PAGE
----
Thursday, March 31, 2011

Baseball and America

OldBaseballGameToday is opening day for Major League Baseball and, as it has for more than a century, attention once again focuses on a game that is so uniquely America and so symbolic of our summers.  Long called the “national pastime”—even now when it probably has been eclipsed by football—the  game continues to tell us much about our society.

The historian Jacques Barzun famously wrote in the 1950s:  “Whoever wants to know the heart and mind of America had better learn baseball, the rules, and reality of the game."   Disillusioned by the “commercialization” of the game, he later recanted that but there is still something profound to his argument.

The United States grew up with baseball.  We know that the game saw northerners and southerners  play against each other during the Civil War.  This great conflict, as it did in so many other areas, helped to nationalize the game—at least in sorting through conflicting rules.  It also was an opportunity to bring together enthusiasts from different parts of the country.

The late 19th century saw a growing popularity of the sport, attracting colorful athletes who seemed to reflect that rough-and-tumble era.  But this was all a precursor to the game that we largely know from the turn of the new century, when the two major leagues were in place and the first world series was held in 1903.

Baseball went through various periods in the 20th century, reflecting changing rules, equipment specifications and other issues.  Until the blossoming of the legendary Babe Ruth and the championing of the explosive home run, baseball was characterized by a dead-ball era where so-called “inside baseball” was king.  Shrewd, defensive play and teamwork was the order of the day.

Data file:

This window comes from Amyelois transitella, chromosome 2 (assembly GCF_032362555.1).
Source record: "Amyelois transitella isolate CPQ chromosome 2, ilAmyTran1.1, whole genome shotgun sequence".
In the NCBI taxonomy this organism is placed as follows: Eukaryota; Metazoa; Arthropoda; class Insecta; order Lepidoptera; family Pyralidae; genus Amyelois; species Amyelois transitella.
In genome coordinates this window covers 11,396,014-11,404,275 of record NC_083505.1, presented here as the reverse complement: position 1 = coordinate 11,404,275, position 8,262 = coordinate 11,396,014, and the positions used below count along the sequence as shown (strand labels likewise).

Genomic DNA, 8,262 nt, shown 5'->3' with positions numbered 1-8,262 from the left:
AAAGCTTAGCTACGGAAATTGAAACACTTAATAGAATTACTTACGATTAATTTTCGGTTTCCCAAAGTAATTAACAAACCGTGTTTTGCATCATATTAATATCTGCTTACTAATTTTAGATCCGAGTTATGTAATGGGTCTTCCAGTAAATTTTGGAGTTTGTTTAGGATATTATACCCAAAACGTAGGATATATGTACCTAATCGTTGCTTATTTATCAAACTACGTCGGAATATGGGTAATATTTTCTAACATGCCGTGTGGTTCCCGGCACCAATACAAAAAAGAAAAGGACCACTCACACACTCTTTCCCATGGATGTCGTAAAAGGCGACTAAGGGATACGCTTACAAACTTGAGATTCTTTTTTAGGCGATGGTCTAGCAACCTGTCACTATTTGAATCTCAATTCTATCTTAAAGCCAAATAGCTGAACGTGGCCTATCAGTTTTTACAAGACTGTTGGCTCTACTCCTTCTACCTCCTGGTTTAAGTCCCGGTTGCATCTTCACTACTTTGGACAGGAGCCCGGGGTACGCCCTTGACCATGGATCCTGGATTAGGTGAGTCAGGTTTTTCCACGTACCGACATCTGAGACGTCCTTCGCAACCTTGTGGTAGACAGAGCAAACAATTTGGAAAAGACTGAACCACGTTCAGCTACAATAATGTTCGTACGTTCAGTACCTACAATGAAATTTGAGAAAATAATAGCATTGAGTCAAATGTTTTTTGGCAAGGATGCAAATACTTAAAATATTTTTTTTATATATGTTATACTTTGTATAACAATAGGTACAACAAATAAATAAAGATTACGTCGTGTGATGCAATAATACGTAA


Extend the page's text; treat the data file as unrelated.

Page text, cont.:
Ruth, a splendid manifestation of the Roaring Twenties, changed all that.  His home run totals in that decade were unprecedented, reaching a pinnacle with the longstanding record of 60 in 1927.  With the advent of the radio, millions began to have access to the thrill of the long ball.  The nation, recently emerging from World War I, was looking for diversions in sports, notably in baseball, but also in boxing and football.

By the next decade there was a growing assimilation of immigrants, including Italian-Americans, into the game.  Joe DiMaggio was perhaps the most notable but there were many others.  Baseball had become a vehicle for fame and some fortune for poor kids throughout the country.  The game expanded its appeal to various ethnic groups.

Baseball provided a valuable diversion through World War II although many star players were serving overseas.   President Franklin Roosevelt even wrote Commissioner Kenesaw Mountain Landis in 1942:   “I honestly feel that it would be best for the country to keep baseball going.”

But the game, despite its impact and gradual expansion, did not include African-Americans—at least in the major leagues.  And that tells us much about the persistent racism then in the country, despite the great contribution of African-Americans during the war.  Of course, it was the courageous Jackie Robinson and the visionary Branch Rickey who broke baseball’s color barrier in 1947.

Still, baseball was not truly integrated until years later, and that reflects the ongoing civil rights struggle of the 1950s and 1960s.  Just as Brown v. Board of Education of 1954 was slow in being implemented, so was the embracing of African-American players.  The last big league team to add an African-American to its roster came in 1959.

Baseball probably reached the apogee of its popularity between the 1930s and 1950s.  After that, changes were taking place which recast the game.  The most significant issue, certainly, was the rise of televised sports and the money that was now to be made by owners and, eventually, by players.  This was the start of the time where players, though still gifted athletes, made the transition to high-paid celebrities, largely unencumbered by long-term team and city loyalties.

While baseball remains popular with millions and is an important draw for Latin American athletes and fans, the slower pace of the game seems to have fallen victim to the frenetic lifestyle of modern America.  Football and even basketball, with their quick pace and heightened tension, are more attuned to the quick-burst intensity of the computer age.

So much more can be said about baseball.  Studying each decade, from the early 1900s onward, tells us much about ourselves as a people.  I would argue that Barzun is still largely correct in the sense that this game is a reflection of modern America.

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